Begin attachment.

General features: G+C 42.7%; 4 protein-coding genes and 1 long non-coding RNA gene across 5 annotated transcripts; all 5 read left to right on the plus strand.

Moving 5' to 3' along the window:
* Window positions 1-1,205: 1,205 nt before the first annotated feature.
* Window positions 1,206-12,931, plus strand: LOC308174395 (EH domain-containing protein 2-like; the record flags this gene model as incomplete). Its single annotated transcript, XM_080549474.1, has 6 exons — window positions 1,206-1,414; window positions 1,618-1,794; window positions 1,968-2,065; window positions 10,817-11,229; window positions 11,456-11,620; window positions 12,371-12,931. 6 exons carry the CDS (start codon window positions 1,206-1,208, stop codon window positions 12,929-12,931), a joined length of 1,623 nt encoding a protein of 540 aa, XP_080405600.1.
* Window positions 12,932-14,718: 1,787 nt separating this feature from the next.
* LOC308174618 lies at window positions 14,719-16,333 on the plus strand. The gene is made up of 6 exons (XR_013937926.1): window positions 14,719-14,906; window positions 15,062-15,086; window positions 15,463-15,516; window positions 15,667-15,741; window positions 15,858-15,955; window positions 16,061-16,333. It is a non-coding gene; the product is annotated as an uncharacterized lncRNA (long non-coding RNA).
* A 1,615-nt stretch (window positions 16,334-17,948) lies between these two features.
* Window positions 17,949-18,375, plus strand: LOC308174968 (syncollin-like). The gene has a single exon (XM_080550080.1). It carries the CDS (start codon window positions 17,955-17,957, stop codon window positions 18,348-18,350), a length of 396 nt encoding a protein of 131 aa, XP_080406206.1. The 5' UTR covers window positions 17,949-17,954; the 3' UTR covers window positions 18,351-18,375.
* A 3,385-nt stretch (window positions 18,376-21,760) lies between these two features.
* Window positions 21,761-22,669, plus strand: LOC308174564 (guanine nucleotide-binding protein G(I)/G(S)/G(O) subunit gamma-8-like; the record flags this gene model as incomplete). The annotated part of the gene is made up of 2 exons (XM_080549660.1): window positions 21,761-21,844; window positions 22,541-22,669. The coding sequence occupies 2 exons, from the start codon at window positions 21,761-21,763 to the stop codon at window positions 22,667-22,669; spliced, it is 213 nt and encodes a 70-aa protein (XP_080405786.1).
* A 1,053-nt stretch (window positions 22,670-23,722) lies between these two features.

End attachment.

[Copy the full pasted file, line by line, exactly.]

General features: G+C 42.7%; 4 protein-coding genes and 1 long non-coding RNA gene across 5 annotated transcripts; all 5 read left to right on the plus strand.

Moving 5' to 3' along the window:
* Window positions 1-1,205: 1,205 nt before the first annotated feature.
* Window positions 1,206-12,931, plus strand: LOC308174395 (EH domain-containing protein 2-like; the record flags this gene model as incomplete). Its single annotated transcript, XM_080549474.1, has 6 exons — window positions 1,206-1,414; window positions 1,618-1,794; window positions 1,968-2,065; window positions 10,817-11,229; window positions 11,456-11,620; window positions 12,371-12,931. 6 exons carry the CDS (start codon window positions 1,206-1,208, stop codon window positions 12,929-12,931), a joined length of 1,623 nt encoding a protein of 540 aa, XP_080405600.1.
* Window positions 12,932-14,718: 1,787 nt separating this feature from the next.
* LOC308174618 lies at window positions 14,719-16,333 on the plus strand. The gene is made up of 6 exons (XR_013937926.1): window positions 14,719-14,906; window positions 15,062-15,086; window positions 15,463-15,516; window positions 15,667-15,741; window positions 15,858-15,955; window positions 16,061-16,333. It is a non-coding gene; the product is annotated as an uncharacterized lncRNA (long non-coding RNA).
* A 1,615-nt stretch (window positions 16,334-17,948) lies between these two features.
* Window positions 17,949-18,375, plus strand: LOC308174968 (syncollin-like). The gene has a single exon (XM_080550080.1). It carries the CDS (start codon window positions 17,955-17,957, stop codon window positions 18,348-18,350), a length of 396 nt encoding a protein of 131 aa, XP_080406206.1. The 5' UTR covers window positions 17,949-17,954; the 3' UTR covers window positions 18,351-18,375.
* A 3,385-nt stretch (window positions 18,376-21,760) lies between these two features.
* Window positions 21,761-22,669, plus strand: LOC308174564 (guanine nucleotide-binding protein G(I)/G(S)/G(O) subunit gamma-8-like; the record flags this gene model as incomplete). The annotated part of the gene is made up of 2 exons (XM_080549660.1): window positions 21,761-21,844; window positions 22,541-22,669. The coding sequence occupies 2 exons, from the start codon at window positions 21,761-21,763 to the stop codon at window positions 22,667-22,669; spliced, it is 213 nt and encodes a 70-aa protein (XP_080405786.1).
* A 1,053-nt stretch (window positions 22,670-23,722) lies between these two features.